The non-hallucinogen 2-bromo-lysergic acid diethylamide as preventative treatment for cluster headache: An open, non-randomized case series

Hannover Medical School, Hannover, Germany.
Cephalalgia (Impact Factor: 4.89). 09/2010; 30(9):1140-4. DOI: 10.1177/0333102410363490
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Available from: John Halpern, Sep 29, 2015
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    • "While lysergide (lysergic acid diethylamide, LSD; Figure 3) was once a common drug of misuse and a substance that might still have therapeutic potential, there has been little or no clinical or illicit use of other 'N-alkyl derivatives of lysergamide'. That situation changed when it was found that 2-bromo-LSD (aka BOL-148; Figure 3) had value in the treatment of cluster headaches, [33] a condition that often fails to respond to any conventional means of control. Because of the ambiguity of the above definition, there is no straightforward answer to the question 'Is 2-bromo-LSD a controlled drug?' "
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    ABSTRACT: The concept of a 'derivative' is used widely in chemistry, where its precise meaning depends on the circumstances. However, numerous examples of derivative also occur in domestic drugs legislation, some of which stem from the 1961 United Nations Single Convention on Narcotic Drugs. There is a commonly held view that only 'first-order' derivatives should be considered: substances that can be created from a parent structure in a single chemical reaction. In other words, 'derivatives of derivatives' are excluded. However, some substances related to ecgonine (e.g. 2-carbomethoxytropinone) are clearly convertible to cocaine, even though this may require more than one reaction step. It follows that 2-carbomethoxytropinone is a controlled drug, a situation that most chemists would regard as perverse. A more extreme example of the complexity of 'derivative' is shown by the conversion of thebaine to buprenorphine. Even though this requires six or more stages, the US Drug Enforcement Administration successfully argued in a 1986 case that for the purposes of the Controlled Substances Act, the number of steps required was irrelevant; buprenorphine was a derivative of thebaine. Because the term derivative is rarely defined in statutes, the legal status of some substances, such as 2-bromo-LSD, is uncertain. Although a number of definitions of derivative can be found in the chemical literature, no single definition is adequate to describe all situations where it occurs in legislation. Unless qualified, it is suggested that the term derivative should be avoided in any future legislation. Copyright © 2013 John Wiley & Sons, Ltd.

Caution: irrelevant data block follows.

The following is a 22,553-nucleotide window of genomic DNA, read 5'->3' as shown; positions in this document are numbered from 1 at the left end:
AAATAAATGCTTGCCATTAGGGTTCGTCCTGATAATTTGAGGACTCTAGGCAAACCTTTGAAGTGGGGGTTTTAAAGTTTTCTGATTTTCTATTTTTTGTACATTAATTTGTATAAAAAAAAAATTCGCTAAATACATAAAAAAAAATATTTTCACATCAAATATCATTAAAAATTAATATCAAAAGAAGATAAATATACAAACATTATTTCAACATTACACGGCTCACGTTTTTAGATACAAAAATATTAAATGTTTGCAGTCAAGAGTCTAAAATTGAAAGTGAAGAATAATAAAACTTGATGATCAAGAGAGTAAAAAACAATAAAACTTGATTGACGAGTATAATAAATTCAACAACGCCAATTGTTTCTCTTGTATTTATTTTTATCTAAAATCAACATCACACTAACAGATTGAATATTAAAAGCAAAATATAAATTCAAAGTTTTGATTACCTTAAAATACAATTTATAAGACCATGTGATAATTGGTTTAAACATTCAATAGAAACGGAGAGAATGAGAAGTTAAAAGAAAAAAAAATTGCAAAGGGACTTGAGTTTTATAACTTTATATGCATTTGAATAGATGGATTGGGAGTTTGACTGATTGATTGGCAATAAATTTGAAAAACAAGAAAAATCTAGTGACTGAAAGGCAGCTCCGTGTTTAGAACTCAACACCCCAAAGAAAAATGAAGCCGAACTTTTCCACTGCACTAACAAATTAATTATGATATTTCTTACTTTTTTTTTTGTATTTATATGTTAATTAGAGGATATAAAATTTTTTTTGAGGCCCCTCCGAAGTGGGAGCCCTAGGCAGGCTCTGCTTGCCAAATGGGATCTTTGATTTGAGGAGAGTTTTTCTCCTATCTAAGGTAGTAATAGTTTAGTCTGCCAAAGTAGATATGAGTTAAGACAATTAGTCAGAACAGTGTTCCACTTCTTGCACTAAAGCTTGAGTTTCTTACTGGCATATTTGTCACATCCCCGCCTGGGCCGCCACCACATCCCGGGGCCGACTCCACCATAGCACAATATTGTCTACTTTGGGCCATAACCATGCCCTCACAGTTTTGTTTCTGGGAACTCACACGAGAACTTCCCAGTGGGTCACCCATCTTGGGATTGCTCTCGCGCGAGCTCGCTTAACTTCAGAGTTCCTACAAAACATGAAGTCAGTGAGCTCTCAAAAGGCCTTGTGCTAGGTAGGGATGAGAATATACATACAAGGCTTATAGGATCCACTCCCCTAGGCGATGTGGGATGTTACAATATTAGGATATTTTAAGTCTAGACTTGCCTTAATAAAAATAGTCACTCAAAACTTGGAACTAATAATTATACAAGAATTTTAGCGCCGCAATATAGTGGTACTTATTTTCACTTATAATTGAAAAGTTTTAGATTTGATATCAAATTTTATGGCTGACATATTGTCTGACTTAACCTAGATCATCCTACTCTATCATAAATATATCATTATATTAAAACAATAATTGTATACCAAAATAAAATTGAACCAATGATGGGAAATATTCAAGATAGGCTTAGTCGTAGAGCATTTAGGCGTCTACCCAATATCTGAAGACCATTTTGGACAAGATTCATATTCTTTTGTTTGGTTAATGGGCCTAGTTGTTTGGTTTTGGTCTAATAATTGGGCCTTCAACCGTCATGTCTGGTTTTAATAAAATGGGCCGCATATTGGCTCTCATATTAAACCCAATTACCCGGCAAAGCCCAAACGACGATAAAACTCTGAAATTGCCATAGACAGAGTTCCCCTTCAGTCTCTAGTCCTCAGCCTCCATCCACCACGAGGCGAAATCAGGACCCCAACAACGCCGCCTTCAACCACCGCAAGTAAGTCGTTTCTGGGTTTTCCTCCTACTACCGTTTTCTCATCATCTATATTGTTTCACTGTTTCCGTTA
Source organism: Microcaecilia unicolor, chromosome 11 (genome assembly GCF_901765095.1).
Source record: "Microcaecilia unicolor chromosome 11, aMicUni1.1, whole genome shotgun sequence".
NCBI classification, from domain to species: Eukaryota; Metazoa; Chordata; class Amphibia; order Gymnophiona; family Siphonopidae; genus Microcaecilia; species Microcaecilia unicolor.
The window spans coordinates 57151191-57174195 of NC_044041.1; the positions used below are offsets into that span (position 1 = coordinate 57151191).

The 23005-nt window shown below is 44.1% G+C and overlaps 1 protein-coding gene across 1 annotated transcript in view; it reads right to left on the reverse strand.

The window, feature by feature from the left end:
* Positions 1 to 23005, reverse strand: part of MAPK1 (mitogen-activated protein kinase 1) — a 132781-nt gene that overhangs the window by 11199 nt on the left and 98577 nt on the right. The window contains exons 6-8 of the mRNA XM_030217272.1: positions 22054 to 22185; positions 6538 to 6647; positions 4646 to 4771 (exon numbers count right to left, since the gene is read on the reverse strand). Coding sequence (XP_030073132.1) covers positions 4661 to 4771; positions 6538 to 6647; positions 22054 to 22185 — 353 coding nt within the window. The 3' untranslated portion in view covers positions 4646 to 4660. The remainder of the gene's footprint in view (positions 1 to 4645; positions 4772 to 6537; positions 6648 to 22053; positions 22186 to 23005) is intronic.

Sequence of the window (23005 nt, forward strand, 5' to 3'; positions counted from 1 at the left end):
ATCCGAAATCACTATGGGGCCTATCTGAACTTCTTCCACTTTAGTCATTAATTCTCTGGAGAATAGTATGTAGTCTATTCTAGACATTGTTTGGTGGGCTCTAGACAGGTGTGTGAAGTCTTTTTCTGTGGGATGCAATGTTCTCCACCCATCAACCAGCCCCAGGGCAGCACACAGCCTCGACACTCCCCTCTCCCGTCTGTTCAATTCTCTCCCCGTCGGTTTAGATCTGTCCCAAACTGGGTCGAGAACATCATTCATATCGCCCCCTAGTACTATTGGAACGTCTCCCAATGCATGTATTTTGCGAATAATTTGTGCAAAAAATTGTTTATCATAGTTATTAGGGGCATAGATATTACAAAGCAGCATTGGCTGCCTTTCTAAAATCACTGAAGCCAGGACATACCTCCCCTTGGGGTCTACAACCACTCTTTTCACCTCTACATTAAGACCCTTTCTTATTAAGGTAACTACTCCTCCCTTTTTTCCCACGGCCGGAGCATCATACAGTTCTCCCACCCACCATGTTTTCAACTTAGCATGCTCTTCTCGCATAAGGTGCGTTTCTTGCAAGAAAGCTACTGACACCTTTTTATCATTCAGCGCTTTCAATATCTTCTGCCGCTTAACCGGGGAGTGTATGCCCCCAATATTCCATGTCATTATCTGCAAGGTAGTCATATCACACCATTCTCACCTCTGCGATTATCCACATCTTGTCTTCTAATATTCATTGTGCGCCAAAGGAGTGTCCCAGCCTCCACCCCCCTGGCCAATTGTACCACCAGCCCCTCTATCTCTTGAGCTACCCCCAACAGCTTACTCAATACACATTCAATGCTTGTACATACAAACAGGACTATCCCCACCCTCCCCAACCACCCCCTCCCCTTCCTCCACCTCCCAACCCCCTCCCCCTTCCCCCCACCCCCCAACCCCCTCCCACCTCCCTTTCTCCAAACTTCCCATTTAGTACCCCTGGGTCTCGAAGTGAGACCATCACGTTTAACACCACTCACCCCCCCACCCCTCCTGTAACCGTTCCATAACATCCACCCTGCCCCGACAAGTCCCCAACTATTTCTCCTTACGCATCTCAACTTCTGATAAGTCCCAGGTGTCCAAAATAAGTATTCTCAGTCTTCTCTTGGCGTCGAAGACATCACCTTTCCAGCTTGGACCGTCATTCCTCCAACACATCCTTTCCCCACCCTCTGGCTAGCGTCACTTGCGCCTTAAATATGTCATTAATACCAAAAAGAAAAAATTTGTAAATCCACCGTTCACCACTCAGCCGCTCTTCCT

Drug Testing and Analysis 07/2014; 6(7-8). DOI:10.1002/dta.1523 · 2.51 Impact Factor
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    • "Many nonpsychedelic indole alkaloids that are structurally related to psilocybin, (e.g., methysergide, ergotamine, dihydroergotamine, and methylergonovine) are used as treatments for cluster headache, although they do not abort cluster periods or extend remission period as psilocybin is noted to do. Recent reports that the non-psychoactive LSD analog BOL-148 is also effective in treating cluster headache (Karst et al., 2010) suggest that the therapeutic effects of these drugs are not mediated by 5-HT 2A ; in fact, a dissociation between the autonomic and the psychoactive properties of psilocybin has already been described (Fischer, 1968). "
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    ABSTRACT: Psilocybin is a well-characterized classic hallucinogen (psychedelic) with a long history of religious use by indigenous cultures, and nonmedical use in modern societies. Although psilocybin is structurally related to migraine medications, and case studies suggest that psilocybin may be efficacious in treatment of cluster headache, little is known about the relationship between psilocybin and headache. This double-blind study examined a broad range of psilocybin doses (0, 5, 10, 20, and 30 mg/70 kg) on headache in 18 healthy participants. Psilocybin frequently caused headache, the incidence, duration, and severity of which increased in a dose-dependent manner. All headaches had delayed onset, were transient, and lasted no more than a day after psilocybin administration. Possible mechanisms for these observations are discussed, and include induction of delayed headache through nitric oxide release. These data suggest that headache is an adverse event to be expected with the nonmedical use of psilocybin-containing mushrooms as well as the administration of psilocybin in human research. Headaches were neither severe nor disabling, and should not present a barrier to future psilocybin research.
    Drug and alcohol dependence 11/2011; 123(1-3):132-40. DOI:10.1016/j.drugalcdep.2011.10.029 · 3.42 Impact Factor
  • Headache The Journal of Head and Face Pain 09/2010; 50(8):1390-400. DOI:10.1111/j.1526-4610.2010.01750.x · 2.71 Impact Factor
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